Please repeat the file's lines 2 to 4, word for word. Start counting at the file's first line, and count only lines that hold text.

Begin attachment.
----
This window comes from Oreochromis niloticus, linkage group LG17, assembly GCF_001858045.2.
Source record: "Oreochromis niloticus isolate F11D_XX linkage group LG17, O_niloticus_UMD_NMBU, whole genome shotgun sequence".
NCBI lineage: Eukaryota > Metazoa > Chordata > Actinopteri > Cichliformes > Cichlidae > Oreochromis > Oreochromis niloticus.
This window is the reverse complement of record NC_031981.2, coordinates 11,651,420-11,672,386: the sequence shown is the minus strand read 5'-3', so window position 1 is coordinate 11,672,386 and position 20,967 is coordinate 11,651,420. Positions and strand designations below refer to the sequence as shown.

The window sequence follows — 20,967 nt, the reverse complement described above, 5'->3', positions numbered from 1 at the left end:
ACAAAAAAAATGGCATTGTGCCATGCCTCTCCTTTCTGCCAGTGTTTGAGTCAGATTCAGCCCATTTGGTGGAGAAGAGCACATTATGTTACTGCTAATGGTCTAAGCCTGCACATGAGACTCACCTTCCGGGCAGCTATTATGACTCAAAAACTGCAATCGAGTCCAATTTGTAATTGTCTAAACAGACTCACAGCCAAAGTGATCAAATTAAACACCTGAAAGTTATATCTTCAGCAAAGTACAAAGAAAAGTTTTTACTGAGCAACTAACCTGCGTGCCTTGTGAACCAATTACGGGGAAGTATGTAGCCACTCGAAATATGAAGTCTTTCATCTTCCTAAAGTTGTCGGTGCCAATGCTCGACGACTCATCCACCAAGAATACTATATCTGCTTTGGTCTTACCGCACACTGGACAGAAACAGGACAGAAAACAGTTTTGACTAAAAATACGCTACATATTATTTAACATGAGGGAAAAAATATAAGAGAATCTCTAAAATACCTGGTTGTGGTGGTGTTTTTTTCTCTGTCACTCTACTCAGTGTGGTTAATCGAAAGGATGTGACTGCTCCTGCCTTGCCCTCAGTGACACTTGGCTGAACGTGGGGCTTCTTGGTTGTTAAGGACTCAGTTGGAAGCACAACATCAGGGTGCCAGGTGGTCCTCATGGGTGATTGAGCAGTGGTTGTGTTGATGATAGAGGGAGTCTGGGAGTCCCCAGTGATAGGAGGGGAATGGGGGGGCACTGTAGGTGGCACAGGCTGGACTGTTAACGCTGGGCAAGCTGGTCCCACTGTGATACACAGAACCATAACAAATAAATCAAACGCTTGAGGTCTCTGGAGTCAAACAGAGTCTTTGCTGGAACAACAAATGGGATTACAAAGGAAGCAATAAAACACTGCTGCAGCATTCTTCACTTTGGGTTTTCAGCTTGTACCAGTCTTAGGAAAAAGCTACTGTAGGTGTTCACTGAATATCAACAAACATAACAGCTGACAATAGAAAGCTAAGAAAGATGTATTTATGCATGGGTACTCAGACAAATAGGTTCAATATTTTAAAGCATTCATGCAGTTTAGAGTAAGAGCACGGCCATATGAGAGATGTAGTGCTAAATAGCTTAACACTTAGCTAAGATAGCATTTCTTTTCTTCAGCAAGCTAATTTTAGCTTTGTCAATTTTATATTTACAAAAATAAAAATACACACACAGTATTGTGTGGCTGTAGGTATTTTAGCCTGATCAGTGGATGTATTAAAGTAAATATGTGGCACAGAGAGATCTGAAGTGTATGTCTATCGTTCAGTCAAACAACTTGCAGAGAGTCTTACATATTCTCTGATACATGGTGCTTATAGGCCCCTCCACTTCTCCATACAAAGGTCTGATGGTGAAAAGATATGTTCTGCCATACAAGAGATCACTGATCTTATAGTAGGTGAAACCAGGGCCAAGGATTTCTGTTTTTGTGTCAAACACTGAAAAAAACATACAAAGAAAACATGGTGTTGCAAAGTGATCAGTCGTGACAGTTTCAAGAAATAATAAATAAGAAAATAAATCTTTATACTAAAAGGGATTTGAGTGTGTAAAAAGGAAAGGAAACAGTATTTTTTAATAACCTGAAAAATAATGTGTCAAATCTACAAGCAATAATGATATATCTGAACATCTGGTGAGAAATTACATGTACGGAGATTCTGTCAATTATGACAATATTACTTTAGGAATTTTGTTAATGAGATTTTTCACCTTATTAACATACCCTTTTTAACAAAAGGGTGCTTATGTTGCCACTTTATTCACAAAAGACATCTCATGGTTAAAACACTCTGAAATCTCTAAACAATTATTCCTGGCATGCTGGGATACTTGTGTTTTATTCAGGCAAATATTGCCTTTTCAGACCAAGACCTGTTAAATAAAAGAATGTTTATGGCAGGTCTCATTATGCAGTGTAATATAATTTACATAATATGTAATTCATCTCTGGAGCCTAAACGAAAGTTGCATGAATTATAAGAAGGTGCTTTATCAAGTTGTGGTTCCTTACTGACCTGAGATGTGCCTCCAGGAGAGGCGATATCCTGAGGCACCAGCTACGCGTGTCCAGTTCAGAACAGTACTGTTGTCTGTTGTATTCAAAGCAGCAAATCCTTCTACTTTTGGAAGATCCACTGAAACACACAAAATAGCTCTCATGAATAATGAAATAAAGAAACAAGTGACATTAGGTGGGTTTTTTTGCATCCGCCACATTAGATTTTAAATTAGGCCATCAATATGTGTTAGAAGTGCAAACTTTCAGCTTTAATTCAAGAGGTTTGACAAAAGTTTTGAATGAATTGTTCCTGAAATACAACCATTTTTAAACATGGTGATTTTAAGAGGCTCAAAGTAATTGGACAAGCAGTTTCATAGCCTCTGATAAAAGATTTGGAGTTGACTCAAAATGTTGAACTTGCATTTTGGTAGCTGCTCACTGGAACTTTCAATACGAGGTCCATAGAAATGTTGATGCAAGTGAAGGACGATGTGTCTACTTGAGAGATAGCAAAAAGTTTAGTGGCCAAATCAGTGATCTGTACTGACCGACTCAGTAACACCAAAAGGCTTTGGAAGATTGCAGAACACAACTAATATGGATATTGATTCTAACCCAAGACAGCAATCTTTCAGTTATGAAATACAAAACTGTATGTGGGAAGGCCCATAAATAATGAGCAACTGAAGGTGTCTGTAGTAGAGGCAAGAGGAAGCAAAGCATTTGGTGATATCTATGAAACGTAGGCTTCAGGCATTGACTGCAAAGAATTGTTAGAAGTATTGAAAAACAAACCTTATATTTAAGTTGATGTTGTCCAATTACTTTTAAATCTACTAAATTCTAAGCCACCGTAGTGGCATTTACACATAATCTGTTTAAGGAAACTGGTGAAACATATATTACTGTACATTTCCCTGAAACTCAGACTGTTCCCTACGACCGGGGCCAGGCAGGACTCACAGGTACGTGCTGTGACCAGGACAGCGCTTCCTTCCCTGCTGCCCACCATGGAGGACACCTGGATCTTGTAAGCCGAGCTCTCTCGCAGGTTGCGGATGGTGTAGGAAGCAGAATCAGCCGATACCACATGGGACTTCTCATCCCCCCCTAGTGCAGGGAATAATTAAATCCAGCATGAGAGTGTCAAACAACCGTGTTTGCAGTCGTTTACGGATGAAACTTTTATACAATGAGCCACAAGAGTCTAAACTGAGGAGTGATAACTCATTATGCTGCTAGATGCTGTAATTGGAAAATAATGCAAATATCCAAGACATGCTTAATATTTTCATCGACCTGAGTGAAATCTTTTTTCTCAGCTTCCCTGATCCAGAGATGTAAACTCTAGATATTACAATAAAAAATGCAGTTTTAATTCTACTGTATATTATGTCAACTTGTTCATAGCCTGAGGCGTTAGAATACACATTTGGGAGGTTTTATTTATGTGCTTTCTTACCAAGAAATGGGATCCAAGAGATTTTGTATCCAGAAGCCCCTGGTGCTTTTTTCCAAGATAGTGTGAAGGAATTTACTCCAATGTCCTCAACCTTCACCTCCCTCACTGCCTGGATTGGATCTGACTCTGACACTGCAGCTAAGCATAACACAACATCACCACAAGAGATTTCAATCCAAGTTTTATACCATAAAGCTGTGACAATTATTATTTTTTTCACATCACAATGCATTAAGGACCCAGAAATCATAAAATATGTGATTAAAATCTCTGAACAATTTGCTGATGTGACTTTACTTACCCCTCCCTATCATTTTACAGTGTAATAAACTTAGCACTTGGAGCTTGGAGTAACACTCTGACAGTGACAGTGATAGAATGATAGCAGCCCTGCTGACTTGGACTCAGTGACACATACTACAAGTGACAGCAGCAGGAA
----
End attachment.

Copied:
Source record: "Oreochromis niloticus isolate F11D_XX linkage group LG17, O_niloticus_UMD_NMBU, whole genome shotgun sequence".
NCBI lineage: Eukaryota > Metazoa > Chordata > Actinopteri > Cichliformes > Cichlidae > Oreochromis > Oreochromis niloticus.
This window is the reverse complement of record NC_031981.2, coordinates 11,651,420-11,672,386: the sequence shown is the minus strand read 5'-3', so window position 1 is coordinate 11,672,386 and position 20,967 is coordinate 11,651,420. Positions and strand designations below refer to the sequence as shown.